The Jewish Federation Council voted overwhelmingly Tuesday to sell its weekly newspaper, the Jewish Journal, after hearing three bids.
The federation board voted 117 to 1 to sell the Journal, whose advertising revenue has not improved enough in its 15 months of publishing to break even financially.
The Journal was launched with a federation loan of $663,000 and a subscription list of more than 50,000 contributors to the federation, which is an umbrella organization of 500 Jewish community agencies. Although allowed to operate with editorial independence, the Journal carried news of federation activities and the United Jewish Fund campaigns.
"By selling the newspaper the board expects to get its loan repaid more quickly than if we continued with the Journal the way it is," said Wayne Feinstein, executive director of the federation.
Besides an earlier offer of an undisclosed amount from the publisher of the Baltimore Jewish Times, the board Tuesday received a written bid from publisher Yale Butler to merge the Journal with his own 90-year-old B'nai B'rith Messenger and a third offer from a group of Los Angeles businessmen.
The latter group, whose members were not identified for the board, "have put an attractive offer on the table," Feinstein said.
Frank Maas, a Beverly Hills attorney who is a federation vice president, was named to chair a subcommittee to negotiate with the bidders and bring back a recommendation to the board before mid-June. All bidders have said they would publish news of the federation if they took over the newspaper, Feinstein said.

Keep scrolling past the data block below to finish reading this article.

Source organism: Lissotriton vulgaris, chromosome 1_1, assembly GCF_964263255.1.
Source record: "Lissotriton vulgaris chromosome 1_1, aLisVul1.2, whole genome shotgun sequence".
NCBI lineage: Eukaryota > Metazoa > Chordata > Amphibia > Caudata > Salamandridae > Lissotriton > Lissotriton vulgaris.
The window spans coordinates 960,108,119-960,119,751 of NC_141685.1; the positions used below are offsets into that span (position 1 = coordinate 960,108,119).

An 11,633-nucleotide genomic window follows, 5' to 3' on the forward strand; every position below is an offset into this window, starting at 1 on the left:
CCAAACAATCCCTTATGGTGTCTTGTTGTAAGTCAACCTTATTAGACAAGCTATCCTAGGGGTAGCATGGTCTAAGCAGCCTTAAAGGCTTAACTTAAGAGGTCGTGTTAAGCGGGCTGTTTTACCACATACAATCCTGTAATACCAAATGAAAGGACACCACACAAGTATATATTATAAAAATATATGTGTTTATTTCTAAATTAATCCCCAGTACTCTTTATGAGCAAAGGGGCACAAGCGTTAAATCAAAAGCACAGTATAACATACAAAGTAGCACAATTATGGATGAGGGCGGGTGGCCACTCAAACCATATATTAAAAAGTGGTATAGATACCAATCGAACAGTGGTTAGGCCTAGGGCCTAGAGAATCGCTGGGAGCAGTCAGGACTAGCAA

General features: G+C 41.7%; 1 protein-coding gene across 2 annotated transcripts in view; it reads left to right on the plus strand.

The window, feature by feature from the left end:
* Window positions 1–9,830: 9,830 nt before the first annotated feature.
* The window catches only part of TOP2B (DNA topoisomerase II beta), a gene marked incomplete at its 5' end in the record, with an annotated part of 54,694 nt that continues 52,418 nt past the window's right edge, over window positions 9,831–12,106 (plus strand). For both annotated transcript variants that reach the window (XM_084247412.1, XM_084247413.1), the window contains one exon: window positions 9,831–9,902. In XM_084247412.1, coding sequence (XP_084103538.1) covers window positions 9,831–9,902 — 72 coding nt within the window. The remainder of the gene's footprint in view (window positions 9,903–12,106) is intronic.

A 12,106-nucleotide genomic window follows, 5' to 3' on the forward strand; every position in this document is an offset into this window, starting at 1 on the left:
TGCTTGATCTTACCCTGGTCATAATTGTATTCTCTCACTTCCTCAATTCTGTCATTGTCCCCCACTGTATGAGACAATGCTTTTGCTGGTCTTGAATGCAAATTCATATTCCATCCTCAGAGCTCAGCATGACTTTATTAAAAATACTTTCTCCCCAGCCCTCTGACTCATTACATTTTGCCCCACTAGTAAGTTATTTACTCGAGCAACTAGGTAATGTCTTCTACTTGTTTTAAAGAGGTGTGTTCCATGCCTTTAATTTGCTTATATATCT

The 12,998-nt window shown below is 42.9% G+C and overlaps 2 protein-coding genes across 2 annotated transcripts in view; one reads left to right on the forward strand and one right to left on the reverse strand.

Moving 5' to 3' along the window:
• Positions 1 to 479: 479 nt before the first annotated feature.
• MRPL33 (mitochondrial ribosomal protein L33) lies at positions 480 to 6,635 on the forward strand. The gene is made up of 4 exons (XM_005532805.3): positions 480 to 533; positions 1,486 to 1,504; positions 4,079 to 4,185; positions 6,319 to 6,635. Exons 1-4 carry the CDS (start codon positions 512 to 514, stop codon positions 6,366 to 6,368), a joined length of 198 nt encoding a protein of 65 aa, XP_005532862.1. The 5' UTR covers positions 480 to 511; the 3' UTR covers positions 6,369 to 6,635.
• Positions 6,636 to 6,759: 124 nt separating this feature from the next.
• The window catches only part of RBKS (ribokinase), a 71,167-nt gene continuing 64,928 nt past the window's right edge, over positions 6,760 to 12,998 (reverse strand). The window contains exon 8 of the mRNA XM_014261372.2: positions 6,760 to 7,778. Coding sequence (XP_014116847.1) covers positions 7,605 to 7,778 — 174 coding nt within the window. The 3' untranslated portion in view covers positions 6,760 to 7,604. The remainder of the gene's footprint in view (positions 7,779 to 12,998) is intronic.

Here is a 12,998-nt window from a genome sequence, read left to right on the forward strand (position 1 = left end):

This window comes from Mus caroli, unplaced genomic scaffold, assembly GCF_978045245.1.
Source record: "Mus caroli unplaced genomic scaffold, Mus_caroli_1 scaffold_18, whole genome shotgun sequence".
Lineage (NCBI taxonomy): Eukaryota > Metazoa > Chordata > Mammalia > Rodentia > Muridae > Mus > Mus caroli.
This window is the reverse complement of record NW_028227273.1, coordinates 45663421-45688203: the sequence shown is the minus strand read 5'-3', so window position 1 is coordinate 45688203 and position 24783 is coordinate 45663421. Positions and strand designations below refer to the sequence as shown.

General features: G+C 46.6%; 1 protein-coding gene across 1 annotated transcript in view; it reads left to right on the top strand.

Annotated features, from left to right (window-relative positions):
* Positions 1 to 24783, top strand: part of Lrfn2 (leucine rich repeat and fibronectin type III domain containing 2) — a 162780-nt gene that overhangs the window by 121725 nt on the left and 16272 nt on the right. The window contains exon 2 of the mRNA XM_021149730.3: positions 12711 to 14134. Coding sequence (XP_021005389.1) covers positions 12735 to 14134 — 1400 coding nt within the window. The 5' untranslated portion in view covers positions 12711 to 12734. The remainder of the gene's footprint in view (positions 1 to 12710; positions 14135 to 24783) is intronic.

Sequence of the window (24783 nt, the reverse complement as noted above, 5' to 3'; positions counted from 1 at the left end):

Feinstein said there has been no discussion of whether the Journal's present editor, Gene Lichtenstein, and the staff would be retained by a new owner.
In its first few months of publication, the Journal drew the ire of some Orthodox Jewish leaders who felt it was biased and irreligious in its approach and choice of subjects. But as more columnists and contributors were added, the furor died.
The Los Angeles Jewish community, estimated at 550,000 people, already has three independently owned English-language newspapers. One of them, the Heritage, has been especially unhappy that the Journal solicits advertising, contending that its competitor gets an unfair advantage from the large circulation provided by the federation.
Federation officials said they have sought through the Journal and a predecessor publication, the Bulletin, to communicate with contributors and to reach other Los Angeles Jews who are uninvolved with any Jewish community organization.